As recently announced, Creative Commons unveiled its present to the Free Culture Movement—a recording of “Happy Birthday To You” sung by, some might say, the ‘leaders of the free world’—being some of the leaders in the free culture, free software and open source software movements.
The song is now available for download and donations are welcome to help cover the licensing fees and to assist the Free Culture Movement.
Ever wondered what The Staff of EFF, Mitch Kapor, Dan Gillmor, Brian Behlendorf, Ian Clarke, Jimmy Wales, Brewster Kahle, and Gigi Sohn sound like when singing? Download now to find out. (And don’t forget to make a donation to help the Free Culture Movement on their way!)Comments Off
So our FAQ is out-of-date (no surprises there) and we’d like to make it up-to-date so that it is relevant and useful to people who use our licenses and tools, and people who use works licensed under one of the Creative Commons licenses. To make sure it is useful & relevant, we’d like feedback from those most concerned and most likely to use the FAQ. We have already had some suggestions over the years of things to include in the FAQ but are interested in knowing if anyone has any additional suggestions of things they’d like to see. Obviously, we won’t be able to address every question and always need to be mindful of the fact that we cannot provide legal advice; but for those with suggestions – please send suggestions to our info email address.Comments Off
Hosted by ccmixter and in collaboration with on-line record company Magnatune (“we are not evil”), our new remix contest has officially begun. Dust off those samples, record that guitar track, lay down some piano hooks, mix in some Lisa DeBenedictis vocals and send your lovely new creation directly to ccmixter. Not only will you be contributing to the growing online community of remix culture but you have a chance to win an assortment of prizes, including a record contract with Magnatune.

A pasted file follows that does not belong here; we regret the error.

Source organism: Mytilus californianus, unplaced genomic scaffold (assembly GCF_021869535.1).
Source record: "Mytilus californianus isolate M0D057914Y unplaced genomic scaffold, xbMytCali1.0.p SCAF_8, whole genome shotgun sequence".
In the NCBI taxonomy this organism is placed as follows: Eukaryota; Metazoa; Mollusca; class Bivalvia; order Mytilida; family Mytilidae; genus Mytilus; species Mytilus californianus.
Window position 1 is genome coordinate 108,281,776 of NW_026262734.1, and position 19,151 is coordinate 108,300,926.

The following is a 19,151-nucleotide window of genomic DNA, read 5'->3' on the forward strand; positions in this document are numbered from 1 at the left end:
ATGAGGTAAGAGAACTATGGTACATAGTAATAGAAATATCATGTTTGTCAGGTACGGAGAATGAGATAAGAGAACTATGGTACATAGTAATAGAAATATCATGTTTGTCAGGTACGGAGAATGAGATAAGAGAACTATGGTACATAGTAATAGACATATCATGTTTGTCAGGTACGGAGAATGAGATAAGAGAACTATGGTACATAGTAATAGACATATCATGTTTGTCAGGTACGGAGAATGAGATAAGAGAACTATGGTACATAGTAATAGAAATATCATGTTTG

Click here for contest details, links to music editing software and…let the remix start to move YOU!Comments Off
In recent news – openDemocracy.net has announced that it is releasing the articles of around 150 of its existing authors under a Creative Commons Attribution-NonCommercial-NoDerivatives license and will also be incorporating the option of Creative Commons licensing for all future contributors.
openDemocracy is an online magazine that provides a forum in which global issues relating to politics and culture are debated, many of which do not receive sufficient or sufficiently careful attention by the mainstream media. A brief review of openDemocracy’s author pages shows that recent authors have included Kofi Annan, Timothy Garton Ash, Janis Ian, Iris Marion Young, Salman Rushdie, George Soros, Richard Stallman and Gillian Slovo.
It is great to have such a high caliber publication committed to the principles of spreading ideas around the globe and adopting a Creative Commons to fulfill that objective. You can read more about their decision to switch and why Salman Rushdie said no to a Creative Commons license in our recent Featured Commoner segment.1 Comment »
The following table has corresponding numbers for search engine queries. Given a format-specific query, what percentage of users limit results to works that may be used commercially, to make derivative works, or both?
|Wants commercial use||Wants derivative works||Wants both|